Removes ability of parent to decline required immunizations against restrictable diseases on behalf of child for reason other than child’s indicated medical diagnosis. Allows child who is not immunized or exempt for reason of indicated medical diagnosis to attend school that provides education pro- gram through online courses. Prohibits child from attending in person specified school-related events, meetings and opportunities. Allows Oregon Health Authority to recommend diseases in addition to restrictable diseases against which children may be immunized.
Directs boards that regulate certain licensed health care practitioners to review documents completed by licensed health care practitioners granting exemptions from immunization requirements because of indicated medical diagnosis. Defines “licensed health care practitioner.” Requires boards to annually report to authority on results of review. Requires authority to re- port annually to Legislative Assembly on reports submitted to boards.
Directs authority to establish outreach and education plan regarding disease control in schools.
Allows child who is not immunized to continue attending school in person until August 1, 2022. Allows child who is not immunized and has schedule for immunizations approved by authority to continue attending school in person after August 1, 2022.
Declares emergency, effective on passage.
Anyone surprised there is an emergency clause?
What this means is that your child cannot go to school unless he has received all 69 doses on the childhood recommended schedule. There were only five on the schedule when parents over 40 were vaccinated. Remember, we previously reported on the CDC’s ACIP committee voting to add the COVID-19 vaccine to the adult schedule for healthcare workers and long term care staff residents. When will the ACIP vote to add this to the childhood schedule? The inequity of this bill would be detrimental to many children including underserved and minorities. Access to services for those with disabilities has been lacking with the current lockdowns and will further be denied with the passage of this bill. Families now struggling with distance learning would continue to be left behind. All children have a right to a fair and equitable education. No vaccine is 100% safe or effective and since it is not a fail safe, children should not be punished for missing even one vaccine on the schedule.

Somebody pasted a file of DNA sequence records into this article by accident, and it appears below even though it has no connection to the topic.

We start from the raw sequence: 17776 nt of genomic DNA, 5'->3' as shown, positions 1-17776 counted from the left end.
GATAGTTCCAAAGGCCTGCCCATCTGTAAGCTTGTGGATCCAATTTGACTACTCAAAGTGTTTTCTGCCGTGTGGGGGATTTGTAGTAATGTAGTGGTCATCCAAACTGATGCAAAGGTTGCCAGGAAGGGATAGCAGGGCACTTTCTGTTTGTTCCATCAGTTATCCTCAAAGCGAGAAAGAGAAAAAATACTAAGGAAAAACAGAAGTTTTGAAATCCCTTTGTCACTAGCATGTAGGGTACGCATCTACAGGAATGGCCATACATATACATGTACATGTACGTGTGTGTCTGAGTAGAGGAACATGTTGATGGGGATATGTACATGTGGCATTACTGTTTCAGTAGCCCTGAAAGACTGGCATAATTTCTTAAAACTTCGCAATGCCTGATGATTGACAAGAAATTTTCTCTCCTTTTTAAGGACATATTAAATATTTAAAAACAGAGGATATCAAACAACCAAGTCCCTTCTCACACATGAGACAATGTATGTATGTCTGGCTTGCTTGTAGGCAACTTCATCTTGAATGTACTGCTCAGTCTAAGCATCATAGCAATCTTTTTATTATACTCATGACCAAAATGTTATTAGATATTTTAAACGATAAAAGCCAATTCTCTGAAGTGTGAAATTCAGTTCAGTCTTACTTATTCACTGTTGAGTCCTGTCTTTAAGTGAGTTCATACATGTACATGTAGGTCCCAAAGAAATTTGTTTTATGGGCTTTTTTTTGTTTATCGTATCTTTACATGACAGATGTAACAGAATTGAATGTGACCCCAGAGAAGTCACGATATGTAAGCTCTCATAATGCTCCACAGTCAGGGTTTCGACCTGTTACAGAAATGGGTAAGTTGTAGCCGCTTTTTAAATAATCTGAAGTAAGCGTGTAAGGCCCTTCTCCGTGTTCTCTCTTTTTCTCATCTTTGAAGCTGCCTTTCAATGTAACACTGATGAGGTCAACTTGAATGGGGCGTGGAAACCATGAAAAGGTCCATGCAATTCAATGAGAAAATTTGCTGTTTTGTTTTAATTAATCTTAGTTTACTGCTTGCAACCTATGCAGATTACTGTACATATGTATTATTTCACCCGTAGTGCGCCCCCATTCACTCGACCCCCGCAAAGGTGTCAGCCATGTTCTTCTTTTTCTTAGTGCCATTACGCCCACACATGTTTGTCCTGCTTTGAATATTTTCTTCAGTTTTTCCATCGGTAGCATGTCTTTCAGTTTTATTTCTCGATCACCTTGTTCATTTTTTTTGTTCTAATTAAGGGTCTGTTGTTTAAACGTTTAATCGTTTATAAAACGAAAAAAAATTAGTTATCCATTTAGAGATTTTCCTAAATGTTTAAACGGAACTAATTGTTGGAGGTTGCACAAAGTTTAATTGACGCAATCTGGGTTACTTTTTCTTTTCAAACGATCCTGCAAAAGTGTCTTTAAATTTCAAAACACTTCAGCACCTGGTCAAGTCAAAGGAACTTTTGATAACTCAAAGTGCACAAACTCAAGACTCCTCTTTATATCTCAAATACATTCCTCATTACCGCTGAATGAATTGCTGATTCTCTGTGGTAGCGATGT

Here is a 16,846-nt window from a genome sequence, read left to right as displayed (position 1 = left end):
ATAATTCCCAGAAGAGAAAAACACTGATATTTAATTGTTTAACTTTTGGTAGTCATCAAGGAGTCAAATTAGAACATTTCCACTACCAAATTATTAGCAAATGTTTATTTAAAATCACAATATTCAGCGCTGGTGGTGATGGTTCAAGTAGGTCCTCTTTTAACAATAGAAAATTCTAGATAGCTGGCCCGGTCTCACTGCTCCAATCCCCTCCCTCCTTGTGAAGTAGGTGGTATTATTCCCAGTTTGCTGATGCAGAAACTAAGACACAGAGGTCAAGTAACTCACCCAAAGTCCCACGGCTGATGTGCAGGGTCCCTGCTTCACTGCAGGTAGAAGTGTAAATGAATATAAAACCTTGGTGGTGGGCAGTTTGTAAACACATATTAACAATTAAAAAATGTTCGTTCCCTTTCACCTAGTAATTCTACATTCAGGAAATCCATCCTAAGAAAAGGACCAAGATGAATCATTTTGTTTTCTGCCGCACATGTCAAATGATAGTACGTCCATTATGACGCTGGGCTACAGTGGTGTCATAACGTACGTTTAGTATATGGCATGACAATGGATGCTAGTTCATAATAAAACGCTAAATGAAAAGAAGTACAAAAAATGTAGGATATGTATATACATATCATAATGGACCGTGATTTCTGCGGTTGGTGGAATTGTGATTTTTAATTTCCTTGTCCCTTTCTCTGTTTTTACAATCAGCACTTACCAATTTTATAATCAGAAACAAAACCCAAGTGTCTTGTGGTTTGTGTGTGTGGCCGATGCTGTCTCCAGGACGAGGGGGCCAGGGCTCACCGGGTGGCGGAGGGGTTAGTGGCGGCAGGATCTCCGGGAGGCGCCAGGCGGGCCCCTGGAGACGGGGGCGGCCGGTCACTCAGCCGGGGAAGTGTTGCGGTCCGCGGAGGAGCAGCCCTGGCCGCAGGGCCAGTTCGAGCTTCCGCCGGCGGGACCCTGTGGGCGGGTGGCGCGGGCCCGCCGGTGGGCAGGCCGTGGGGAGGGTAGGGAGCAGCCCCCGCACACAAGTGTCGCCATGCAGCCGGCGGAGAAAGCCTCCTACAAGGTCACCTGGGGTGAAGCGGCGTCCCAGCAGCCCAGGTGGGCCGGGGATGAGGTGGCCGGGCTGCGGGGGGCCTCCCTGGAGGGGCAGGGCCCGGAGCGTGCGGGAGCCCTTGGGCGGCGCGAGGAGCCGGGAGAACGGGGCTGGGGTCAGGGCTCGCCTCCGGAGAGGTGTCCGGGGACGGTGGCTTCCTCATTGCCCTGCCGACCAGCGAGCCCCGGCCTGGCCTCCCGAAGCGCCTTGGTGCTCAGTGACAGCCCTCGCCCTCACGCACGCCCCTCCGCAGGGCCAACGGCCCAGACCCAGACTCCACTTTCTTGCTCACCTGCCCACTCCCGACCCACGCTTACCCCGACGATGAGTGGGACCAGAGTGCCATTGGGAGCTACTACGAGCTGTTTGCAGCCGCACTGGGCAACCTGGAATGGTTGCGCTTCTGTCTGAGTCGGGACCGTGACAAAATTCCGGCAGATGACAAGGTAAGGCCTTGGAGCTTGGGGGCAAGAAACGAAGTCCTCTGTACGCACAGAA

Bill sponsors would have you think that this is not a mandatory vaccine bill, but one could argue that without choice, there is no freedom. Democrat and previous bill sponsor, Representative Marty Wilde even said as much when he lobbied against Measure 106, “Choice without access isn’t a real choice.” Or does that only apply to abortions?
Make no mistake this is a mandate bill. Coercive measures like this bill draft are being used to force a medical procedure.
Medical Exemptions for previous harm or injury or family history of adverse events is as elusive as Oregon’s sasquatch and this bill draft would further tighten the screws in its formation of a special medical board to approve of medical exemptions. It removes the doctor patient relationship and puts medical decisions into the hands of unelected bureaucrats like self proclaimed economist, Pat Allen, Director of Oregon Health Authority. In Oregon, the OHA limits their medical exemptions to anaphylaxis, encephalitis, or immunodeficiency only for the live virus vaccines like MMR & Varicella. These are the children they claim need our “herd immunity” help and they have only approved .00013% of them. That is the real risk number. 2.4% of non medical exemptions are mostly students who have experienced any of the red box side effects but were told their injuries don’t qualify. 2.6% of the non medical exemptions are mostly siblings or children who experienced those injuries. Those who need medical exemptions cannot get them no matter what their doctors say.
For some, lack of choice is the crisis. This is the real emergency.
Governor of Washington Jay Inslee today announced additional money to be spent by the state for workers and businesses impacted by the COVID-19 pandemic. Inslee also announced a three-week extension of the state’s current restrictions which will now be in place until January 4, 2021.
Washington has distributed billions of dollars in federal and state funds to help all of the state’s industries and workers impacted by this lock-down.